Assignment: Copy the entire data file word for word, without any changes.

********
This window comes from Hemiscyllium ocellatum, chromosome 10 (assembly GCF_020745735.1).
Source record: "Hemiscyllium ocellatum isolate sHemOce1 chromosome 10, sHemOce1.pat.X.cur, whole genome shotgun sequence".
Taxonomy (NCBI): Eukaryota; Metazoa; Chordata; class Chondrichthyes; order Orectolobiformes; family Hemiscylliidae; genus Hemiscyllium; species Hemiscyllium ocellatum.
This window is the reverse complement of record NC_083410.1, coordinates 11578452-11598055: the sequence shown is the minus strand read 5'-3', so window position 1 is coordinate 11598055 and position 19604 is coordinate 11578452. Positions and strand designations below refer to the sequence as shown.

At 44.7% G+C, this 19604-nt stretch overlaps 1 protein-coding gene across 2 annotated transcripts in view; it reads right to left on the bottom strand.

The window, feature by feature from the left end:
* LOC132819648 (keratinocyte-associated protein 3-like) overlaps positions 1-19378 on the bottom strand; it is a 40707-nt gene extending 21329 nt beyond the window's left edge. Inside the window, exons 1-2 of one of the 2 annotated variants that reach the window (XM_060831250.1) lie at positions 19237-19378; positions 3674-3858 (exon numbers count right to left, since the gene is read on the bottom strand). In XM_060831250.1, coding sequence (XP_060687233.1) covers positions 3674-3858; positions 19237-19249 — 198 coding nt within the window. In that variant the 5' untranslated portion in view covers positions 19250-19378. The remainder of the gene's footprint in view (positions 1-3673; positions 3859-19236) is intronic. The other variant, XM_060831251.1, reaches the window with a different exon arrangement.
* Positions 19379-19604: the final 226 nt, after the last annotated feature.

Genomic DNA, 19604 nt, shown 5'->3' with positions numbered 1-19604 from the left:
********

This window comes from Hemiscyllium ocellatum, chromosome 10 (assembly GCF_020745735.1).
Source record: "Hemiscyllium ocellatum isolate sHemOce1 chromosome 10, sHemOce1.pat.X.cur, whole genome shotgun sequence".
Taxonomy (NCBI): Eukaryota; Metazoa; Chordata; class Chondrichthyes; order Orectolobiformes; family Hemiscylliidae; genus Hemiscyllium; species Hemiscyllium ocellatum.
This window is the reverse complement of record NC_083410.1, coordinates 11578452-11598055: the sequence shown is the minus strand read 5'-3', so window position 1 is coordinate 11598055 and position 19604 is coordinate 11578452. Positions and strand designations below refer to the sequence as shown.

At 44.7% G+C, this 19604-nt stretch overlaps 1 protein-coding gene across 2 annotated transcripts in view; it reads right to left on the bottom strand.

The window, feature by feature from the left end:
* LOC132819648 (keratinocyte-associated protein 3-like) overlaps positions 1-19378 on the bottom strand; it is a 40707-nt gene extending 21329 nt beyond the window's left edge. Inside the window, exons 1-2 of one of the 2 annotated variants that reach the window (XM_060831250.1) lie at positions 19237-19378; positions 3674-3858 (exon numbers count right to left, since the gene is read on the bottom strand). In XM_060831250.1, coding sequence (XP_060687233.1) covers positions 3674-3858; positions 19237-19249 — 198 coding nt within the window. In that variant the 5' untranslated portion in view covers positions 19250-19378. The remainder of the gene's footprint in view (positions 1-3673; positions 3859-19236) is intronic. The other variant, XM_060831251.1, reaches the window with a different exon arrangement.
* Positions 19379-19604: the final 226 nt, after the last annotated feature.

Genomic DNA, 19604 nt, shown 5'->3' with positions numbered 1-19604 from the left: